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We’ve finished reading through the New Jersey Supreme Court’s unanimous decision in Hrymoc v. Ethicon, Inc., ___ A.3d ___, 2023 WL 4714042 (N.J. July 25, 2023) (which should really be captioned “McGinnis” because plaintiff Hrymoc settled, see n.1).  The good – really good – news is that an abusively obtained nuclear ($68 million+) verdict goes bye-bye.  That alone is grounds for celebration.

Beyond that, however, much of the court’s rationale leaves us underwhelmed.  Hrymoc has a lot of “one-off” flavor about it, as it was tried under North Carolina law in late 2017.  That’s not likely to happen anymore because in 2018 the same court issued In re Accutane Litigation, 194 A.3d 503, 523 (N.J. 2018), holding (as discussed here) that New Jersey multi-county mass-tort litigation will henceforth be governed exclusively by New Jersey law, no matter where the plaintiff resided.  Id. at 523-24.  As to New Jersey – as opposed to North Carolina – law, Hrymoc is not particularly helpful.

Here’s what happened in Hrymoc.

From a bottom-line perspective, the most significant result was that evidence of the product’s 510(k) clearance was improperly excluded, requiring vacation of the verdict and a new trial. North Carolina law rejects strict liability altogether. Id. at *12. So do a number of other jurisdictions, including Pennsylvania in prescription medical product cases. In these states, product liability claims are brought as negligence actions based on the reasonableness of a defendant’s conduct, and a defendant’s compliance with applicable governmental standards is typically relevant evidence.  Hrymoc, 2023 WL 4714042, at *12-13.  See Winebarger v. Boston Scientific Corp., 2015 WL 5567578, at *6-7 (W.D.N.C. Sept. 22, 2015) (admitting §510(k) compliance in pelvic mesh case under North Carolina law).

Moreover, the plaintiffs overreached.  At trial, plaintiffs not only attacked the defendant’s due care generally, they specifically assailed “the reasonableness of [the defendant’s] conduct in not performing clinical trials or studies.”  2023 WL 4714042, at *15, see id. at *6-7 (detailing the plaintiffs’ attacks and defendant’s objections).  It was thus “unfair for the trial court not to allow [defendant] to explain in response that it received 510(k) clearance to market the devices without clinical studies or trials.”  Id. at *15.  By thereby “exploit[ing] the pre-trial determination to exclude 510(k) evidence,” “plaintiffs ‘opened the door’ to the admission of 510(k) evidence, notwithstanding the trial court’s exclusion.”  Id. at *14-15.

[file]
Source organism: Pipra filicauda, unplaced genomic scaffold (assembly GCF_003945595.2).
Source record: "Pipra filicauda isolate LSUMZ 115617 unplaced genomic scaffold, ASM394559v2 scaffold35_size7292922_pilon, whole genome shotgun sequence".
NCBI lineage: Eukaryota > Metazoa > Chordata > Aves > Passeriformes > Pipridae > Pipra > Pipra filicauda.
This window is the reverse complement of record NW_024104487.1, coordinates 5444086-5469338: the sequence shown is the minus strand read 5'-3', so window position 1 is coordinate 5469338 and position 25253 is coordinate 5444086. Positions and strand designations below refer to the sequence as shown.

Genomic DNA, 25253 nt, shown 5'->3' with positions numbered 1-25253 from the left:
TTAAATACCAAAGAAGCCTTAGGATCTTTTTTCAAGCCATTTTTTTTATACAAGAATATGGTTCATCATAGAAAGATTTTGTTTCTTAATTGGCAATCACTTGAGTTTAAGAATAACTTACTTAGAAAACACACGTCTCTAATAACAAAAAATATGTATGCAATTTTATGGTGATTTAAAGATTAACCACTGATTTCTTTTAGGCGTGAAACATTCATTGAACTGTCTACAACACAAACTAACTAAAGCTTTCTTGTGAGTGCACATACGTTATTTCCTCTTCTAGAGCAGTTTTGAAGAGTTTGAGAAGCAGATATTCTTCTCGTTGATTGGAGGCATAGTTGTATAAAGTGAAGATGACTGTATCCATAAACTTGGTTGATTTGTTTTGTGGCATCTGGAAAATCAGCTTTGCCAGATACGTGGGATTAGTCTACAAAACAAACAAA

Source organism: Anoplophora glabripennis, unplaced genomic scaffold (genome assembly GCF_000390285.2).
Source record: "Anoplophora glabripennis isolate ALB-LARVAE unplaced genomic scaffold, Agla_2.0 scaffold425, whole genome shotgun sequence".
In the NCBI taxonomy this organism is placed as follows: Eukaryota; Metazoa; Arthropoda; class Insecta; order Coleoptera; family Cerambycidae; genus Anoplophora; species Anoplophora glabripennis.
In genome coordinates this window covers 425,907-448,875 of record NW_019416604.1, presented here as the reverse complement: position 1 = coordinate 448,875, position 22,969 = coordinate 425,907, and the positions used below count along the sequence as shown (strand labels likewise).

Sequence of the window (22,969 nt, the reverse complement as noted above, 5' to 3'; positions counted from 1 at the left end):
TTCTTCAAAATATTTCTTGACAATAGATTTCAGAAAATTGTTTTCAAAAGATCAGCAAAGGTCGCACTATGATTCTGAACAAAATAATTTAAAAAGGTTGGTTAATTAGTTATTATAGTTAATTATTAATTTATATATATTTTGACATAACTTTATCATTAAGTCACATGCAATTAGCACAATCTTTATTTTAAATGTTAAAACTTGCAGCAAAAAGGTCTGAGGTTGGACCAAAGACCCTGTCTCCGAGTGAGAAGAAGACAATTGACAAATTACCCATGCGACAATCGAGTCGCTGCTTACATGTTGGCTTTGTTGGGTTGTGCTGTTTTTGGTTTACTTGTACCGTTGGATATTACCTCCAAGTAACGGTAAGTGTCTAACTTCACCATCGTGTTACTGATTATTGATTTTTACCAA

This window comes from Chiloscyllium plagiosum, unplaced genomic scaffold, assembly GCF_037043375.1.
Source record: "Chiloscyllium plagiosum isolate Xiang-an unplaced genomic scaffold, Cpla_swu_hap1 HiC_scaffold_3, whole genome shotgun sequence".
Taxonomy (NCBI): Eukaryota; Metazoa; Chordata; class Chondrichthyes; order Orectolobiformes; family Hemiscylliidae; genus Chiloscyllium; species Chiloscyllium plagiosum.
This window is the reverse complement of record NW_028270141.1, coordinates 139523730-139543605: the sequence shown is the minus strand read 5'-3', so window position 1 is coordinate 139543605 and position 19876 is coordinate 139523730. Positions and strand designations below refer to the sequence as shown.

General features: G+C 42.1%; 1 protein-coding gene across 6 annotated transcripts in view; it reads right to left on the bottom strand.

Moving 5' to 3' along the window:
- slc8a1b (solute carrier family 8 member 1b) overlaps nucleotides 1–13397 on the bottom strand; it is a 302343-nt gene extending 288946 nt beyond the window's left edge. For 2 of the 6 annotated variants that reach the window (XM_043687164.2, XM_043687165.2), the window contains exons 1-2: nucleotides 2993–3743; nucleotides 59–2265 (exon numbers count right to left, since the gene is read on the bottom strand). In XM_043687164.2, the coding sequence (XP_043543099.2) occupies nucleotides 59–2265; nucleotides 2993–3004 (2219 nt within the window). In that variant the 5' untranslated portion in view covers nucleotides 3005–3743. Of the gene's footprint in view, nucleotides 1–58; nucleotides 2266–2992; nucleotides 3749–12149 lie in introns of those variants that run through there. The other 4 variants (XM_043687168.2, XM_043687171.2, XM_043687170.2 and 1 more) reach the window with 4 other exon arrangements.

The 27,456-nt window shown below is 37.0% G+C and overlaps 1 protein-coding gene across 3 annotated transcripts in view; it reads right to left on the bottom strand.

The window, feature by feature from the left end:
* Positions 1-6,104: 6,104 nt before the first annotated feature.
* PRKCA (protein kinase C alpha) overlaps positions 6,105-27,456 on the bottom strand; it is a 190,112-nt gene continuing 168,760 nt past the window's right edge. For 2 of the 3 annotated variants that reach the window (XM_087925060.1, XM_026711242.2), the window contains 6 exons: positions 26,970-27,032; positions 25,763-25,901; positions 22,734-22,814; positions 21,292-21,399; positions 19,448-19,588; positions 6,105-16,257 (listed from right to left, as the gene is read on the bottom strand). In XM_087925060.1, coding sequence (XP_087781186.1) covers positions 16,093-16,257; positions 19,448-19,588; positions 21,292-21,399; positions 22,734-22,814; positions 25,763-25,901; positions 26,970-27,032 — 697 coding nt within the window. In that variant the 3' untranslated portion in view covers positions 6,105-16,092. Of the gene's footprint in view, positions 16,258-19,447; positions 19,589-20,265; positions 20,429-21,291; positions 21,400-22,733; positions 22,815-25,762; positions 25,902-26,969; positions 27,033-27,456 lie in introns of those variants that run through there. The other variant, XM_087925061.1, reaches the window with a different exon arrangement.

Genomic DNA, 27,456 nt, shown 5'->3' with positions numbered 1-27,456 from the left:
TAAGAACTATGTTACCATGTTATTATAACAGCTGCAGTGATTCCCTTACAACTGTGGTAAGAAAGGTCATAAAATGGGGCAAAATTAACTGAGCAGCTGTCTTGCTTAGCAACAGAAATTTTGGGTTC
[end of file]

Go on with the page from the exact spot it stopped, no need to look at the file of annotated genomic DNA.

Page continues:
[I]n a products liability claim premised not only on principles of negligence, but particularly on the reasonableness of a manufacturer’s conduct in not performing clinical trials or studies, evidence of 510(k) clearance has significant probative value . . . that is not substantially outweighed by the risk of prejudice and potential juror confusion. . . .   [Defendant’s] compliance with the 510(k) process is an important piece of the evidentiary puzzle in this case because plaintiffs opened the door by arguing that [it] acted unreasonably in failing to conduct clinical trials or studies.

Id. at *15 (citations and quotation marks omitted) (emphasis original).  Because of how they chose to try their case, plaintiffs were entitled, not to exclusion, but only to a cautionary jury instruction.  Id. (“On balance, there is less risk here in permitting the jury to hear evidence of 510(k) clearance, as long as it is accompanied by an appropriate limiting instruction.”). So plaintiffs will not be able to hide the truth of FDA regulation from the jury on retrial, while misleading the jury, nor try the same trick in any other pelvic mesh case in New Jersey going forward. That’s something to cheer about.

For future cases, however, the most important holding is not so hot. In New Jersey, “510(k) evidence is generally inadmissible because the 510(k) clearance process solely determines substantial equivalency, and not safety and efficacy.”  Hrymoc, 2023 WL 4714042, at *4.  A lot of “ifs,” “ands,” and “buts” accompany that ruling, but given the Accutane choice of law ruling – which is of doubtful constitutionality, see Phillips Petroleum Co. v. Shutts, 472 U.S. 797, 823 (1985) (“Whatever practical reasons may have commended this rule . . ., we do not believe that it is consistent with the decisions of this Court.”) – medical device mass tort cases in New Jersey will be applying New Jersey law for the foreseeable future.

As to New Jersey law, which is being broadly applied after Accutane, the Hrymoc majority’s ruling was simply bad:

[T]he 510(k) process primarily focuses on equivalence; though the safety and effectiveness of a new device factors into the FDA’s 510(k) review, the analysis is comparative rather than independent.  In other words, there is no independent finding of the safety and effectiveness of a device during the 510(k) clearance process, only that a device is akin to an approved predicate device.

Id. at 11 (Lohr citation omitted).

This holding, as to New Jersey law in Hrymoc, was joined by only three of the five justices that sat on the case.  The other two concurred in the result (a new trial), but would have recognized §510(k) clearance as generally admissible, subject to cautionary jury instructions.  Id. at *22.  An unusually large contingent of three justices did not participate in the decision.